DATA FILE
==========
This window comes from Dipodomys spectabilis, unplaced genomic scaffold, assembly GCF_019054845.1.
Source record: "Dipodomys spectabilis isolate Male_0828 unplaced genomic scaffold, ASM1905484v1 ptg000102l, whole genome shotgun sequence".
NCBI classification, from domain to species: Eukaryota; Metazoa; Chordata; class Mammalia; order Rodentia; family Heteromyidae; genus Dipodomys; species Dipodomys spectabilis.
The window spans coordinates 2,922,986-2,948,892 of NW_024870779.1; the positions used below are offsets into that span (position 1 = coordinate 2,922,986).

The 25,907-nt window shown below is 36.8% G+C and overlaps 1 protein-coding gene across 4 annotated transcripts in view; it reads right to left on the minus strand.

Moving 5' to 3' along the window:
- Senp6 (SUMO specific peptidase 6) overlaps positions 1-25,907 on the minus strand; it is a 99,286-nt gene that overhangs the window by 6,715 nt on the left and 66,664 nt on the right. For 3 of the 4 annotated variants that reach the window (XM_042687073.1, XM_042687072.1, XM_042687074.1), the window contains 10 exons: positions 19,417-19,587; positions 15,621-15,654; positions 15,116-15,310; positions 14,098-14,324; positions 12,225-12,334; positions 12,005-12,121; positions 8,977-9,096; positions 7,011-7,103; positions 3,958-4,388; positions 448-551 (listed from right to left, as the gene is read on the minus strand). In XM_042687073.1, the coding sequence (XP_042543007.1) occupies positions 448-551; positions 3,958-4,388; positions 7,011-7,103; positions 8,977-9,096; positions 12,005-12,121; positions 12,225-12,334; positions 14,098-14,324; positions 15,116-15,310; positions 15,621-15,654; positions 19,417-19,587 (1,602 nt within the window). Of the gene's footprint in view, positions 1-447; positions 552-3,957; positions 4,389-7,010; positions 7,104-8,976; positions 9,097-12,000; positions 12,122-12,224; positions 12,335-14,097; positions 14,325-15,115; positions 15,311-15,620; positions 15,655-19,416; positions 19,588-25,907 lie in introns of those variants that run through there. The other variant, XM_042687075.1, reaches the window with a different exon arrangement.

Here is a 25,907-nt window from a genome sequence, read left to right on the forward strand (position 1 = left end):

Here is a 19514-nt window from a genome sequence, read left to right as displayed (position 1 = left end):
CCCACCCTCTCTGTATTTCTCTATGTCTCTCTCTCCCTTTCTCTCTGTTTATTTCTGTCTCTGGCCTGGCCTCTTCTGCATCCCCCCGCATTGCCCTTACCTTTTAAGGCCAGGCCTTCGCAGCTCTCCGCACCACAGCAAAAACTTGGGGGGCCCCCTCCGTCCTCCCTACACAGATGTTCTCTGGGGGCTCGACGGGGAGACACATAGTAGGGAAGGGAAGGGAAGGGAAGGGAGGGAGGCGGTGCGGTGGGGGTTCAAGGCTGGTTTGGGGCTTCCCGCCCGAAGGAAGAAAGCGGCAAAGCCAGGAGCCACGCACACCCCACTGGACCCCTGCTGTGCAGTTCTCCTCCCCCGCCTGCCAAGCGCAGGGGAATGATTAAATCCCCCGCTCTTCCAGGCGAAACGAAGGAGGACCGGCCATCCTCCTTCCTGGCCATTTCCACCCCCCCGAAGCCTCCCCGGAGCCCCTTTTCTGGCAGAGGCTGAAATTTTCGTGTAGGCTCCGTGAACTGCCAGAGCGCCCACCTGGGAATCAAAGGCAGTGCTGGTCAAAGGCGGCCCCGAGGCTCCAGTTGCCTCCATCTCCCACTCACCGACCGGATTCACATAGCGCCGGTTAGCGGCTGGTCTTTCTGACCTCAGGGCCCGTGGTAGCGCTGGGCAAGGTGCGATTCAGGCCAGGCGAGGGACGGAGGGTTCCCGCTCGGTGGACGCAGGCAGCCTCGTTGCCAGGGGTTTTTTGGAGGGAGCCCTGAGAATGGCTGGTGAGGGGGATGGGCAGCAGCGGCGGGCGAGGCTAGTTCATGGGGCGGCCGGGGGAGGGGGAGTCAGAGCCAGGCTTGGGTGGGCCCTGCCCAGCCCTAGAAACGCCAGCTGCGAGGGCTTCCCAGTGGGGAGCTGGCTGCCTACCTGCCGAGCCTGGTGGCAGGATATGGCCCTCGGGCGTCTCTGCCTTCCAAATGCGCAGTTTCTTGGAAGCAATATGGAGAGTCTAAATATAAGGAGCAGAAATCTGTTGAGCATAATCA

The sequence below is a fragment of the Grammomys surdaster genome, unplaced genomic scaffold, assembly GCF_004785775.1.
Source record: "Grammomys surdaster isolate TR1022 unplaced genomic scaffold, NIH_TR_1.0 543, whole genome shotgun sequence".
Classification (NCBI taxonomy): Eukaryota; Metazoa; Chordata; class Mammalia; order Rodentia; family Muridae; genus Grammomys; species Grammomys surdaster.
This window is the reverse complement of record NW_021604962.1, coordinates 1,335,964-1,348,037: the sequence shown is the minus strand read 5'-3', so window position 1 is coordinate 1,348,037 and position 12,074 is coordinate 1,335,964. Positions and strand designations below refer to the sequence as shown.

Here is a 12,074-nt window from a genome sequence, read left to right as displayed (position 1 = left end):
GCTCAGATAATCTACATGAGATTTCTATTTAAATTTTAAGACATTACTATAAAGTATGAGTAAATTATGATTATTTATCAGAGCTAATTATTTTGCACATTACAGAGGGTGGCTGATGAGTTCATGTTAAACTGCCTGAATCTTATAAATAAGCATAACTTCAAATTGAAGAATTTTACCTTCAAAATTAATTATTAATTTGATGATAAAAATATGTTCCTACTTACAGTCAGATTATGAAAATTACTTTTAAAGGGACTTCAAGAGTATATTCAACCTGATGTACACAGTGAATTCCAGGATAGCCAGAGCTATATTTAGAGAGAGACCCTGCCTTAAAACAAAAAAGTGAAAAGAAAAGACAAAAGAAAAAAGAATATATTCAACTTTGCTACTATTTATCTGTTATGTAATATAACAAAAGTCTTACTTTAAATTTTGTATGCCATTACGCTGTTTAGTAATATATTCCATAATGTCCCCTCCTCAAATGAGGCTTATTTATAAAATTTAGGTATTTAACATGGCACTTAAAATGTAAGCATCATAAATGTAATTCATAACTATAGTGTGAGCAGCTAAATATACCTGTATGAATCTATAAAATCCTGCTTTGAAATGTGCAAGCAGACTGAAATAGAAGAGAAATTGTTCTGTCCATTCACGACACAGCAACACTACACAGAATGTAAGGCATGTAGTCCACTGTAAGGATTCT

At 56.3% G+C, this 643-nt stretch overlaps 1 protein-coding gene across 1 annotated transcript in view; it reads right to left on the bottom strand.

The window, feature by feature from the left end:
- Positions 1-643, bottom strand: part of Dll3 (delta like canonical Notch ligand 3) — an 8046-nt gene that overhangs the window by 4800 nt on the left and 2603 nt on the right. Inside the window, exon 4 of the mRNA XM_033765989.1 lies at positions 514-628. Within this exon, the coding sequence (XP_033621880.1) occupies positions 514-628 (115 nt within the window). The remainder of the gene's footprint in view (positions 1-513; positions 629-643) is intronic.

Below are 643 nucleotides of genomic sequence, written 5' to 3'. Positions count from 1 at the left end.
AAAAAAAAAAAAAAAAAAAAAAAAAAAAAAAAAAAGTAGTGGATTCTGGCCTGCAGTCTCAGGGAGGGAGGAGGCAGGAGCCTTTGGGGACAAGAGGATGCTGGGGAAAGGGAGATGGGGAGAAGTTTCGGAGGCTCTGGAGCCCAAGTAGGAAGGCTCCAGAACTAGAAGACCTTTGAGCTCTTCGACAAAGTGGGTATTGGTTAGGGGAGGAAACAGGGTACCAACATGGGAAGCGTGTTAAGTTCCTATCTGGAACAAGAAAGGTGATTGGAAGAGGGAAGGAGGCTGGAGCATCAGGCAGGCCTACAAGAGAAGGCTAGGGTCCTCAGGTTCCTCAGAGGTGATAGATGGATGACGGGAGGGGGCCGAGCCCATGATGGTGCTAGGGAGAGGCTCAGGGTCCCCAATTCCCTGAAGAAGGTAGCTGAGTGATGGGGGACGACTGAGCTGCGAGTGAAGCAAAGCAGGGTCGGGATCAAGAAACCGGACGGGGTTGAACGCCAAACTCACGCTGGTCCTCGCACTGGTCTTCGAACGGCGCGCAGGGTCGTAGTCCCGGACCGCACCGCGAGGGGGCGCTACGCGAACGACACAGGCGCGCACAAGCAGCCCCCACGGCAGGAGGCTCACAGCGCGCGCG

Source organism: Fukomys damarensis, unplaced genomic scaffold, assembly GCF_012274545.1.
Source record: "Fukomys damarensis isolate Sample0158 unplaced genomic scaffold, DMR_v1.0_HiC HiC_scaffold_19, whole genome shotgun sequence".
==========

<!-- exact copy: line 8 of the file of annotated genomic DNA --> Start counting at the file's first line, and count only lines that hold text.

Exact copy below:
Here is a 25,907-nt window from a genome sequence, read left to right on the forward strand (position 1 = left end):